We are a commune of inquiring, skeptical, politically centrist, capitalist, anglophile, traditionalist New England Yankee humans, humanoids, and animals with many interests beyond and above politics. Each of us has had a high-school education (or GED), but all had ADD so didn't pay attention very well, especially the dogs. Each one of us does "try my best to be just like I am," and none of us enjoys working for others, including for Maggie, from whom we receive neither a nickel nor a dime. Freedom from nags, cranks, government, do-gooders, control-freaks and idiots is all that we ask for.
Our Recent Essays Behind the Front Page
Saturday, September 7. 2013
The world is not a hellhole of escalating violence – you are living in the most peaceful era in our species’ existence, says Steven Pinker.
Saturday, August 31. 2013
Accountants know who he was. He was a pal of Leonardo, and the inventor of double-entry bookkeeping.
He wrote treatises on chess, math, and other things too. Imagine what sort of website he could have had, had he only invented the intertunnels too. Everybody knows that Sippican invented the intertunnels.
Double entry sounds like tax cheating, but it is not. It is about credits and debits. (It does not refer to the private, personal books for cash receipts that many unscupulous Lefties use to dodge Uncle Sam and rip off their neighbors.)
Image is Luca Pacioli, b. c. 1445.
Tuesday, August 27. 2013
Via Ace of Spades:
The oldest prominent participant in the (American) Revolution, by a wide margin, was Benjamin Franklin, who was 70 years old on July 4, 1776. Franklin was a full two generations removed from the likes of Madison and Hamilton. But the oldest participant in the war was Samuel Whittemore, who fought in an early skirmish at the age of 80:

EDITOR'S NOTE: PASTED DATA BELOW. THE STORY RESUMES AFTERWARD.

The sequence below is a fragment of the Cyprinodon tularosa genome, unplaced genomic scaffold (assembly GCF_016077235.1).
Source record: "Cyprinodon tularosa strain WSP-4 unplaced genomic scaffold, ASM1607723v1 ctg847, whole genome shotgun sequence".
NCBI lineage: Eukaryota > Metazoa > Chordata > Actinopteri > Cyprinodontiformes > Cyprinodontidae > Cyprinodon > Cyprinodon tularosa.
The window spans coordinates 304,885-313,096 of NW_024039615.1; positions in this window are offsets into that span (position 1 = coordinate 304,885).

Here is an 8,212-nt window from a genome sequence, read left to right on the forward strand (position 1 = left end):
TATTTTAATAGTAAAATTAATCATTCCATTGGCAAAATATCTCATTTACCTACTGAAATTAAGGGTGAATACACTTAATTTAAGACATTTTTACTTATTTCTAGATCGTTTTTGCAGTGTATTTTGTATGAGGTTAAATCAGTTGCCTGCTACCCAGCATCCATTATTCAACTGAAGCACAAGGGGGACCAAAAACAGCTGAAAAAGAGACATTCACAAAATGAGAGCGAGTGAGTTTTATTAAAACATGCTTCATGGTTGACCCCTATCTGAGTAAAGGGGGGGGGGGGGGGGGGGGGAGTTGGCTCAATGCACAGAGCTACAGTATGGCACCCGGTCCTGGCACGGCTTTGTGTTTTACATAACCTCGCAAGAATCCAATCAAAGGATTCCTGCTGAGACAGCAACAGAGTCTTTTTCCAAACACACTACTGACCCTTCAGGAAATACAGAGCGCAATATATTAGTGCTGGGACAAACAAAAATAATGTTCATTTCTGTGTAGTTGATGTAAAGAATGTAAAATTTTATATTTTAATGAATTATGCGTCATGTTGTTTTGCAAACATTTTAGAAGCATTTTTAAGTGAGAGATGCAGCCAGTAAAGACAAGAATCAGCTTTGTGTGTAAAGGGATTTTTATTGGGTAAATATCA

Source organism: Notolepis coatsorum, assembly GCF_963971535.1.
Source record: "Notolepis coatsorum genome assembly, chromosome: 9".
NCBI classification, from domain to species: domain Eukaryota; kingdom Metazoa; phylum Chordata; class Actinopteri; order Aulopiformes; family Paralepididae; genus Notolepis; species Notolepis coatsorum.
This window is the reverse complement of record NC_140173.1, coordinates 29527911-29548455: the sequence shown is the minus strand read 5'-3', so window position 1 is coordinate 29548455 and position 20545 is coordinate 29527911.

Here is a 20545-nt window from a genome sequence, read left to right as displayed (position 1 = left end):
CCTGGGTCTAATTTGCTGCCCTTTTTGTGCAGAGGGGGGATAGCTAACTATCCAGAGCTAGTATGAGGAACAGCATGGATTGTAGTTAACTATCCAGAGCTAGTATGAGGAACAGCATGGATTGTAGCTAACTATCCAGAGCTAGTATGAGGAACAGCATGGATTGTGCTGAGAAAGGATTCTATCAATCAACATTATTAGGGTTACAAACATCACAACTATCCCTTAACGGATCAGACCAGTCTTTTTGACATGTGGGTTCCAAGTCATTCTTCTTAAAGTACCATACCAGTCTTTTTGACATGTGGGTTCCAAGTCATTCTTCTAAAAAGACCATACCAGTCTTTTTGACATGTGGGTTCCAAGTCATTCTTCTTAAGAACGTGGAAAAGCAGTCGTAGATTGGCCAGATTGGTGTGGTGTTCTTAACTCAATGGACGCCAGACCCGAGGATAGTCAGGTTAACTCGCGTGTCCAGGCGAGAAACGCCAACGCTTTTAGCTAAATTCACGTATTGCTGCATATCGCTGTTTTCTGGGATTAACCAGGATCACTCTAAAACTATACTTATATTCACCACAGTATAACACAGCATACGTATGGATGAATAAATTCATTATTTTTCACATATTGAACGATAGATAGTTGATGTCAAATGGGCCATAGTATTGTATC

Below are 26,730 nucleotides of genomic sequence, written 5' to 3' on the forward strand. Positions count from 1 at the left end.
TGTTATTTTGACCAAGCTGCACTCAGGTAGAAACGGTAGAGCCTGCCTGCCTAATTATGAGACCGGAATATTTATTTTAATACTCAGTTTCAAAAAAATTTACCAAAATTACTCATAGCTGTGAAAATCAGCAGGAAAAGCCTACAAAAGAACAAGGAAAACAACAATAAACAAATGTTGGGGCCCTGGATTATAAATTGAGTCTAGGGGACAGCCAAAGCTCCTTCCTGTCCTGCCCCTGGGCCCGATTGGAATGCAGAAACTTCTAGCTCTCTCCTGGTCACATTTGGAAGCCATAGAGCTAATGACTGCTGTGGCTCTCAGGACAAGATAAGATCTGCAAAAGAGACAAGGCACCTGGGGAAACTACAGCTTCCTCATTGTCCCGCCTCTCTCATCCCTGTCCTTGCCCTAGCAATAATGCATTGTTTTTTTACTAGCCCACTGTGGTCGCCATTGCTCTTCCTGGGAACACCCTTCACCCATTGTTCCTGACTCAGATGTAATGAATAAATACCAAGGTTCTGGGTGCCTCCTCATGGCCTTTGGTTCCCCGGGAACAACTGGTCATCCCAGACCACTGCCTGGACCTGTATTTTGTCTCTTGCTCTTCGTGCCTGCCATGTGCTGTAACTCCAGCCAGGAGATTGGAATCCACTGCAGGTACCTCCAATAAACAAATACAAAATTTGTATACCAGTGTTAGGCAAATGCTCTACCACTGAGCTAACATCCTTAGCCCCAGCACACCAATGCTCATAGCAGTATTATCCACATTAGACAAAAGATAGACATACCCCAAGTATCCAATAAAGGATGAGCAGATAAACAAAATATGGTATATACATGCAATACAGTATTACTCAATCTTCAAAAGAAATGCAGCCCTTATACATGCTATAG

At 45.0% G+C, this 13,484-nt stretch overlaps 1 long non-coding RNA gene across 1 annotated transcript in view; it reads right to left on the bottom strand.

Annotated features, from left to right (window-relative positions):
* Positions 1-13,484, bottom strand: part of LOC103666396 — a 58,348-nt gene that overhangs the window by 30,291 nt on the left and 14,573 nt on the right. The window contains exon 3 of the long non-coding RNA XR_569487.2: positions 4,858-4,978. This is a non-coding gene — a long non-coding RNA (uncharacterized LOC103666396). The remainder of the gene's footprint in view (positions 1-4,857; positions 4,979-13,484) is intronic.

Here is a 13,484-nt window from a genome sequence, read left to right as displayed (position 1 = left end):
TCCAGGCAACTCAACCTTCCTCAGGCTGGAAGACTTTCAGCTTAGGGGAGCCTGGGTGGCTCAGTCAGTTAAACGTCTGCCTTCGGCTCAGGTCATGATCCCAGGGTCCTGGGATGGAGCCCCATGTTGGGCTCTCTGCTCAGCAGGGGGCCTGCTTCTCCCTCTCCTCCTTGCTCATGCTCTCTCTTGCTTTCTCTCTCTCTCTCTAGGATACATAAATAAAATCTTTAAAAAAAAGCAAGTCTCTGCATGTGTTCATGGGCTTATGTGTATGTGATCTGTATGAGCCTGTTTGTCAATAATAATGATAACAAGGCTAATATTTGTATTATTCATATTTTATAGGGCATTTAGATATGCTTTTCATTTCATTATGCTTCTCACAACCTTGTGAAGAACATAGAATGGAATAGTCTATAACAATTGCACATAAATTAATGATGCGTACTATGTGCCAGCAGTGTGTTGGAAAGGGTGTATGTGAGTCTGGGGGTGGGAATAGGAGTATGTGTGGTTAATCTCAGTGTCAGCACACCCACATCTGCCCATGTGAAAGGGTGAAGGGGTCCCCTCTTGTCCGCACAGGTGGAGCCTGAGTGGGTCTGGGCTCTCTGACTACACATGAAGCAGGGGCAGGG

Thursday, July 4. 2013
"To champion the nation's founding principles is to commit to a downsizing of government the likes of which can barely be imagined, in today's climate. Who in America is prepared to handle the whole truth and nothing but . . . or commit to so radical a cause? Who on talk radio would dare hint of mounting a righteous crusade of abolition against the welfare principle, as such? Which Tea Party candidate will run for office pledging to slash his constituents' benefits and put the civil servants in his district or state out to pasture?"
Related, from Judge Napolitano: How can we celebrate the degradation of liberty?
Related: Seventy-one percent of Americans think the signers of the Declaration of Independence would be disappointed by the way the United States has turned out, a Gallup survey released Thursday shows.
I deliberately did not write 'Independence Day'. As I'm sure many Maggie's readers are aware, technically the Fourth of July is not Independence Day. Legally, the day of separation was the Second of July (am I being cynical when I wonder why New York abstained?), which John Adams mentions in his letter to Abigail, regarding the importance of the day the Continental Congress voted to commit treason.